Alistair MacLean is probably best known for giving us the WWII thrillers The Guns of Navarone and Where Eagles Dare – both of which were adapted into to well-knows films. However, he is also the author of such lesser known works as Ice Station Zebra, Fear Is The Key, Breakheart Pass, and Night Without End.
As my first excursion into MacLean’s world, I picked up Fear Is The Key. And, boy, is it a a page-turner – in every sense of the phrase. As one reviewer aptly put it, it “keeps tension at a screaming point”. MacLean did an excellent job of creating an intelligent story that grabs you from the first page. It’s fast-paced, intense, and unpredictable. And I really mean unpredictable: you’ll never know where your going until you get there. And, in the case of this novel at least, that’s a good thing.
The protagonist of MacLean’s tale is John Montague Talbot. In the prologue, we find Talbot maintaining radio contact with a plane carrying his wife, son, and a valuable cargo worth millions. Events take a nightmarish turn, however, when the plane is viciously shot down, and Talbot listens helplessly as everything which gave his life meaning is destroyed within seconds.
When we next encounter Talbot, he is an embittered, convicted criminal on trial in a Florida court. In a rapid chain of events, Talbot turns the tables on the police officers guarding him, kidnaps the daughter of a millionaire who is present at the hearing, and after an intense car chase, makes his escape.
The rest of the story is something I’ll leave you to discover for yourself. Suffice it to say, the adventure carries on at breakneck speed, with shrewd characters, compelling plot twists, and a high stakes game where the good had better beat the bad – or else. And as memorable as tough-guy Talbot is, the three villains are even more so. There’s sharp, calculating Vyland, who runs the show; Royale, the hired killer, who’s as cold, cool and conscienceless as bad guys get; and then there’s psychopathic Larry, a drug addict with an axe to grind.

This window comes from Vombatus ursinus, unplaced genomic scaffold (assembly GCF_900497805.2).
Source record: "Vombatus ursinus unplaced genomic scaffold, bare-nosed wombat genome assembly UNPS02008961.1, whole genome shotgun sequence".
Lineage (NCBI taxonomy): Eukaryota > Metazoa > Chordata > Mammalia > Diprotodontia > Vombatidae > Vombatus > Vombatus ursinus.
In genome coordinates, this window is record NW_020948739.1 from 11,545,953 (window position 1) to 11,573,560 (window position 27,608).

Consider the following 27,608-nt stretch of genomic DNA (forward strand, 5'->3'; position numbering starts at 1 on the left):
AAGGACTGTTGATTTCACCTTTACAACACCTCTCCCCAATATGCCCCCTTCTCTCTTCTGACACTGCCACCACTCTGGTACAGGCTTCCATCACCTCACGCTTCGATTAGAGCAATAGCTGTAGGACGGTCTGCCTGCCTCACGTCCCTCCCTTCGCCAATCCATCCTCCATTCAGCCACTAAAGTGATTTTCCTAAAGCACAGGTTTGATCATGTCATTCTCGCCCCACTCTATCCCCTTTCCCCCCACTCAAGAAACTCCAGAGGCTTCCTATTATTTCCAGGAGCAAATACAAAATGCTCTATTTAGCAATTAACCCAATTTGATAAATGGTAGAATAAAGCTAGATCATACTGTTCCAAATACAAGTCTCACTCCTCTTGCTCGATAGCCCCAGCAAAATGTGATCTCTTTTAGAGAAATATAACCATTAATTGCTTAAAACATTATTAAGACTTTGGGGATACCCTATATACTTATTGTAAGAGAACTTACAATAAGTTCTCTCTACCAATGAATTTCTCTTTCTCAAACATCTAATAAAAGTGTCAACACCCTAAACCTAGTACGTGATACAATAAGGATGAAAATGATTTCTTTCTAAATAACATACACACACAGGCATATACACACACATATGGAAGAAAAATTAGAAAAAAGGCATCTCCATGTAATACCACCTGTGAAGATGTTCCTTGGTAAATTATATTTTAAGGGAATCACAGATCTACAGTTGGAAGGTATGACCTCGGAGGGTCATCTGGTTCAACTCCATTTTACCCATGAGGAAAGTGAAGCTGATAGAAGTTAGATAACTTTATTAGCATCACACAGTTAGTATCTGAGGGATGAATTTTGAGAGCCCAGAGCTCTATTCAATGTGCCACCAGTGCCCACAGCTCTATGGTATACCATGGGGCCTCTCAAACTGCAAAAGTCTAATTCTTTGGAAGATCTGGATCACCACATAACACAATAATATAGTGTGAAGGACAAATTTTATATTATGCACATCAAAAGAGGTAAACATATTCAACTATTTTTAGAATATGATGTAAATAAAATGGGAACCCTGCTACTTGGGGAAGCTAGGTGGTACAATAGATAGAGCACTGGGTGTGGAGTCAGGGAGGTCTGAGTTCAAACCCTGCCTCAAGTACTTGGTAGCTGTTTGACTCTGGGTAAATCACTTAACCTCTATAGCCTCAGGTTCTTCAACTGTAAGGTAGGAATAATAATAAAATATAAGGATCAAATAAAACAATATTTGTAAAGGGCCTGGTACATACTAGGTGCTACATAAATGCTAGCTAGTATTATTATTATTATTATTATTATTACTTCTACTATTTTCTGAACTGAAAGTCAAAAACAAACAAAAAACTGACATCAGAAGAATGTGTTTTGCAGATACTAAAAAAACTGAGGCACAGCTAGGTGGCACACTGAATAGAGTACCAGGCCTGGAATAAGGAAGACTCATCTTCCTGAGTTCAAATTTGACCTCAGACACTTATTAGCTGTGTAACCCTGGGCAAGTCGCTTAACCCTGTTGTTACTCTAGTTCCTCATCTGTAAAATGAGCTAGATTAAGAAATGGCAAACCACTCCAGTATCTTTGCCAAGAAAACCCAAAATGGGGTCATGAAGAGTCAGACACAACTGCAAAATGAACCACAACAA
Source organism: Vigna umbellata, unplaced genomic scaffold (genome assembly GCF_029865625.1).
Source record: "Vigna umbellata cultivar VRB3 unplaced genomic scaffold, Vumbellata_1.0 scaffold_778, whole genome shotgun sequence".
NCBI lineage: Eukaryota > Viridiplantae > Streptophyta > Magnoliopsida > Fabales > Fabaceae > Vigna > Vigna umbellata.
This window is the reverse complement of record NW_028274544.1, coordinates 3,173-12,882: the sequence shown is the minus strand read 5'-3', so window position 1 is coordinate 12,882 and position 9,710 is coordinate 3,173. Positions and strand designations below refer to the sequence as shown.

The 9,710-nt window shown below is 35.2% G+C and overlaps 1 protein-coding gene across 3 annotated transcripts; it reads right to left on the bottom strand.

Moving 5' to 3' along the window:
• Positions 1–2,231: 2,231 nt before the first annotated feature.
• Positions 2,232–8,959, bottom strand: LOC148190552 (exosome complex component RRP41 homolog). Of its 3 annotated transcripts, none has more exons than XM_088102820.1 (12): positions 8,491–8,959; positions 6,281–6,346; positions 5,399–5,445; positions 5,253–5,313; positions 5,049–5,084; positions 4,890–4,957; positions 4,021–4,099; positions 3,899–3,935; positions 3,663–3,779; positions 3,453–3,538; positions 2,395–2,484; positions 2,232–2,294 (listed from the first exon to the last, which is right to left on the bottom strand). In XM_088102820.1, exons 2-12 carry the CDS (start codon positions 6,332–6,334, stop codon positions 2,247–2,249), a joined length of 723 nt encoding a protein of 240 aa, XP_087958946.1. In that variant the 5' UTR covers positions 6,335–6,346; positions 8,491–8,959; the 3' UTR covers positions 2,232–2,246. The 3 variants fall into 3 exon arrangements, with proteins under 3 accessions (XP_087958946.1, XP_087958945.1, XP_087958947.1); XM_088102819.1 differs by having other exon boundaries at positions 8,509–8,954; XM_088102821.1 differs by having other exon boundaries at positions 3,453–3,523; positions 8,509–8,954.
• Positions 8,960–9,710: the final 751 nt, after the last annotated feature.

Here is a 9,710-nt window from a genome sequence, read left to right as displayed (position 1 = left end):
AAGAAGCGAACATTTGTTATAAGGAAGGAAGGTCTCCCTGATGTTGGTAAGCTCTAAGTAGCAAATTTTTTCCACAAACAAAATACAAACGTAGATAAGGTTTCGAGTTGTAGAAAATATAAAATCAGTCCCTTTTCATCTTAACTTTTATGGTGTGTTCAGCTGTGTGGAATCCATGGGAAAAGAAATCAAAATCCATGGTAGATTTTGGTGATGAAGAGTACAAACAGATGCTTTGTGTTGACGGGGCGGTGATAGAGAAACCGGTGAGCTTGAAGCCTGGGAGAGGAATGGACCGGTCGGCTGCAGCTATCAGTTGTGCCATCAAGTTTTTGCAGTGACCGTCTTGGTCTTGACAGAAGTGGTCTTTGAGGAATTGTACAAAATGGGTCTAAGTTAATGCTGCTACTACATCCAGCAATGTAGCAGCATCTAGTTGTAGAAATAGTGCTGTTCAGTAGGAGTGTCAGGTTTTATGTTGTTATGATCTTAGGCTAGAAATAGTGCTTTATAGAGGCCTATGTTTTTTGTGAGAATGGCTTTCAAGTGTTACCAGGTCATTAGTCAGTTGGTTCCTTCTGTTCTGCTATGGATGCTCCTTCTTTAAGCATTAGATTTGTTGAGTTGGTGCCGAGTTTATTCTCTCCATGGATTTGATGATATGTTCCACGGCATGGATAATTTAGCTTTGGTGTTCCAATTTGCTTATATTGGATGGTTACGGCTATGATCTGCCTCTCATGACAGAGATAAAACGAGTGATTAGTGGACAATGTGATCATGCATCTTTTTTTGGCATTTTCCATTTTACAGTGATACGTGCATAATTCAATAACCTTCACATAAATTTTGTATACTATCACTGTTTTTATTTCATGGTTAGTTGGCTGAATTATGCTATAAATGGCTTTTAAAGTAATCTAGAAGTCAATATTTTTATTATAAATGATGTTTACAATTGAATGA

While the story revolves around a very intense and serious plot, MacLean throws in enough dry ( and sometimes grim) humor to keep the reader smiling. At one point, during a tense confrontation with another character, Talbot relates,
The first thing I noticed was the gun in his hand, and it wasn’t the sort of gun a beginner carries around with him. A big dull black German Mauser 7.63. One of those economical guns; the bullet goes clear through three people at once.
Although by far one of the best adventure yarns I’ve come across in a long time, I don’t feel comfortable recommending Fear Is The Key for anyone under 14. The violence isn’t gratuitous, but it can get pretty rough at times, and there are numerous references to drugs, including some slang phrases about drug addicts. A fair amount of swearing (albeit mostly mild) is also scattered throughout.
As with all books, Fear Is The Key should be read with Christian discernment, and measured by God’s Word. All in all, I found it to be a very enjoyable read and recommend it highly – especially for boys on the lookout for an intelligent novel that delivers action, suspense and adventure on a satisfying level.